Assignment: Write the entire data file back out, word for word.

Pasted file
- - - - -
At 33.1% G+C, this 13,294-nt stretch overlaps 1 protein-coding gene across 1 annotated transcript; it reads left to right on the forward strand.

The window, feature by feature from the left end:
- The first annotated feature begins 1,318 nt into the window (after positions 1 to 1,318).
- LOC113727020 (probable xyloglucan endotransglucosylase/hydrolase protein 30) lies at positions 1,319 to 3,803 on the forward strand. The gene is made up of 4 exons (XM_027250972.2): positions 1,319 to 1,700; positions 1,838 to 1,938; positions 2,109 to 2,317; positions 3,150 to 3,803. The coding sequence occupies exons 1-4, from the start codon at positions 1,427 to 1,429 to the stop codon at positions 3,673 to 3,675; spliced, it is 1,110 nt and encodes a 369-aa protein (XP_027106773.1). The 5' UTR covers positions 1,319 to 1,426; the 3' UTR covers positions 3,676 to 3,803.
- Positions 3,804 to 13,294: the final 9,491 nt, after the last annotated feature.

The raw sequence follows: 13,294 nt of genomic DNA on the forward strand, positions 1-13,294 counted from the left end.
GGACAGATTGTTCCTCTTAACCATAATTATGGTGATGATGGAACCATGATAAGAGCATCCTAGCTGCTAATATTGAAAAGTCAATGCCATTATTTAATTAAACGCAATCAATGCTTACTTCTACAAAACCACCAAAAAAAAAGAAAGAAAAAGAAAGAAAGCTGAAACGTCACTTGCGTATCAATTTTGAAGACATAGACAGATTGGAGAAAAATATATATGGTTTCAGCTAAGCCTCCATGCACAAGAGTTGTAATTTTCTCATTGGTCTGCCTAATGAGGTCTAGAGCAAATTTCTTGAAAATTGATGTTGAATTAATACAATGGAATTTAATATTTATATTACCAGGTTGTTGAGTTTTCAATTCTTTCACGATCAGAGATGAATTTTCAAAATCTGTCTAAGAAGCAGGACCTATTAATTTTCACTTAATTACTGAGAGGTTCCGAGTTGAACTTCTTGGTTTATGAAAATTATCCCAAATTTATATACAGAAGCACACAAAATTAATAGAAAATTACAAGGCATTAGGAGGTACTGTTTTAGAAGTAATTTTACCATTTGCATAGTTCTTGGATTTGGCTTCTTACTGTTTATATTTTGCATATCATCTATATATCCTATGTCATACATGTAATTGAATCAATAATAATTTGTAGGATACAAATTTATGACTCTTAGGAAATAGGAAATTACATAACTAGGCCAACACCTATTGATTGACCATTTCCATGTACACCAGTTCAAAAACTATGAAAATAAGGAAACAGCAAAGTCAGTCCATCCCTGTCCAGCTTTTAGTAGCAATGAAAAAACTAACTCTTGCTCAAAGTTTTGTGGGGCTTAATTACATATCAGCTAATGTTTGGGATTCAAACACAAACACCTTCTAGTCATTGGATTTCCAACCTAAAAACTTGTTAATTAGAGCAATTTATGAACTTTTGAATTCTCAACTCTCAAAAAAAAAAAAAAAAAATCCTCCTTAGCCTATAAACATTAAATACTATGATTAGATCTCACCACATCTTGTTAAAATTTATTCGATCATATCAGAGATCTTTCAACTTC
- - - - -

At 33.1% G+C, this 13,294-nt stretch overlaps 1 protein-coding gene across 1 annotated transcript; it reads left to right on the forward strand.

The window, feature by feature from the left end:
- The first annotated feature begins 1,318 nt into the window (after positions 1 to 1,318).
- LOC113727020 (probable xyloglucan endotransglucosylase/hydrolase protein 30) lies at positions 1,319 to 3,803 on the forward strand. The gene is made up of 4 exons (XM_027250972.2): positions 1,319 to 1,700; positions 1,838 to 1,938; positions 2,109 to 2,317; positions 3,150 to 3,803. The coding sequence occupies exons 1-4, from the start codon at positions 1,427 to 1,429 to the stop codon at positions 3,673 to 3,675; spliced, it is 1,110 nt and encodes a 369-aa protein (XP_027106773.1). The 5' UTR covers positions 1,319 to 1,426; the 3' UTR covers positions 3,676 to 3,803.
- Positions 3,804 to 13,294: the final 9,491 nt, after the last annotated feature.

The raw sequence follows: 13,294 nt of genomic DNA on the forward strand, positions 1-13,294 counted from the left end.
GGACAGATTGTTCCTCTTAACCATAATTATGGTGATGATGGAACCATGATAAGAGCATCCTAGCTGCTAATATTGAAAAGTCAATGCCATTATTTAATTAAACGCAATCAATGCTTACTTCTACAAAACCACCAAAAAAAAAGAAAGAAAAAGAAAGAAAGCTGAAACGTCACTTGCGTATCAATTTTGAAGACATAGACAGATTGGAGAAAAATATATATGGTTTCAGCTAAGCCTCCATGCACAAGAGTTGTAATTTTCTCATTGGTCTGCCTAATGAGGTCTAGAGCAAATTTCTTGAAAATTGATGTTGAATTAATACAATGGAATTTAATATTTATATTACCAGGTTGTTGAGTTTTCAATTCTTTCACGATCAGAGATGAATTTTCAAAATCTGTCTAAGAAGCAGGACCTATTAATTTTCACTTAATTACTGAGAGGTTCCGAGTTGAACTTCTTGGTTTATGAAAATTATCCCAAATTTATATACAGAAGCACACAAAATTAATAGAAAATTACAAGGCATTAGGAGGTACTGTTTTAGAAGTAATTTTACCATTTGCATAGTTCTTGGATTTGGCTTCTTACTGTTTATATTTTGCATATCATCTATATATCCTATGTCATACATGTAATTGAATCAATAATAATTTGTAGGATACAAATTTATGACTCTTAGGAAATAGGAAATTACATAACTAGGCCAACACCTATTGATTGACCATTTCCATGTACACCAGTTCAAAAACTATGAAAATAAGGAAACAGCAAAGTCAGTCCATCCCTGTCCAGCTTTTAGTAGCAATGAAAAAACTAACTCTTGCTCAAAGTTTTGTGGGGCTTAATTACATATCAGCTAATGTTTGGGATTCAAACACAAACACCTTCTAGTCATTGGATTTCCAACCTAAAAACTTGTTAATTAGAGCAATTTATGAACTTTTGAATTCTCAACTCTCAAAAAAAAAAAAAAAAAATCCTCCTTAGCCTATAAACATTAAATACTATGATTAGATCTCACCACATCTTGTTAAAATTTATTCGATCATATCAGAGATCTTTCAACTTC